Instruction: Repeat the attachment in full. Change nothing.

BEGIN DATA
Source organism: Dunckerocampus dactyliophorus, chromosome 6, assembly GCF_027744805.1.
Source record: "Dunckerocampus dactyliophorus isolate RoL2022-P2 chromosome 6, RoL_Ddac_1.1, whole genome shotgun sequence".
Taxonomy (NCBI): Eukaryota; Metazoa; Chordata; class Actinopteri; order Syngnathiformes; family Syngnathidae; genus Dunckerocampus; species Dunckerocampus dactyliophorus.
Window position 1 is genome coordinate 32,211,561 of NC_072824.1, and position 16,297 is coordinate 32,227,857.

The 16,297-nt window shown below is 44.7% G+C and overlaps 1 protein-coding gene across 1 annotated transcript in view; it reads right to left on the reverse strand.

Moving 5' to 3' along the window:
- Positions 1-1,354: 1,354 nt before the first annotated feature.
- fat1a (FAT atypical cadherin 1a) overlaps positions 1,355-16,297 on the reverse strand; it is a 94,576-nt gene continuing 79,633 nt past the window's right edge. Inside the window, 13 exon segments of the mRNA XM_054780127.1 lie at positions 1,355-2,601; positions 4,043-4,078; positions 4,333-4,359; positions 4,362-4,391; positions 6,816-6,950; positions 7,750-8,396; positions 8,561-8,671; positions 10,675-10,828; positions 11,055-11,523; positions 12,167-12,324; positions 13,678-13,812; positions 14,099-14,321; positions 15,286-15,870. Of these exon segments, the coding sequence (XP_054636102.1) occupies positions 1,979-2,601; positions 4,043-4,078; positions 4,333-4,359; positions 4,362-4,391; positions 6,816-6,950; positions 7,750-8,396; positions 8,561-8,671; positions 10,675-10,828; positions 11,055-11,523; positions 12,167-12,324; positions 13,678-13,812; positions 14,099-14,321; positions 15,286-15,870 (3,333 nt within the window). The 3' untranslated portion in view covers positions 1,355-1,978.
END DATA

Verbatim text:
Source organism: Dunckerocampus dactyliophorus, chromosome 6, assembly GCF_027744805.1.
Source record: "Dunckerocampus dactyliophorus isolate RoL2022-P2 chromosome 6, RoL_Ddac_1.1, whole genome shotgun sequence".
Taxonomy (NCBI): Eukaryota; Metazoa; Chordata; class Actinopteri; order Syngnathiformes; family Syngnathidae; genus Dunckerocampus; species Dunckerocampus dactyliophorus.
Window position 1 is genome coordinate 32,211,561 of NC_072824.1, and position 16,297 is coordinate 32,227,857.

The 16,297-nt window shown below is 44.7% G+C and overlaps 1 protein-coding gene across 1 annotated transcript in view; it reads right to left on the reverse strand.

Moving 5' to 3' along the window:
- Positions 1-1,354: 1,354 nt before the first annotated feature.
- fat1a (FAT atypical cadherin 1a) overlaps positions 1,355-16,297 on the reverse strand; it is a 94,576-nt gene continuing 79,633 nt past the window's right edge. Inside the window, 13 exon segments of the mRNA XM_054780127.1 lie at positions 1,355-2,601; positions 4,043-4,078; positions 4,333-4,359; positions 4,362-4,391; positions 6,816-6,950; positions 7,750-8,396; positions 8,561-8,671; positions 10,675-10,828; positions 11,055-11,523; positions 12,167-12,324; positions 13,678-13,812; positions 14,099-14,321; positions 15,286-15,870. Of these exon segments, the coding sequence (XP_054636102.1) occupies positions 1,979-2,601; positions 4,043-4,078; positions 4,333-4,359; positions 4,362-4,391; positions 6,816-6,950; positions 7,750-8,396; positions 8,561-8,671; positions 10,675-10,828; positions 11,055-11,523; positions 12,167-12,324; positions 13,678-13,812; positions 14,099-14,321; positions 15,286-15,870 (3,333 nt within the window). The 3' untranslated portion in view covers positions 1,355-1,978.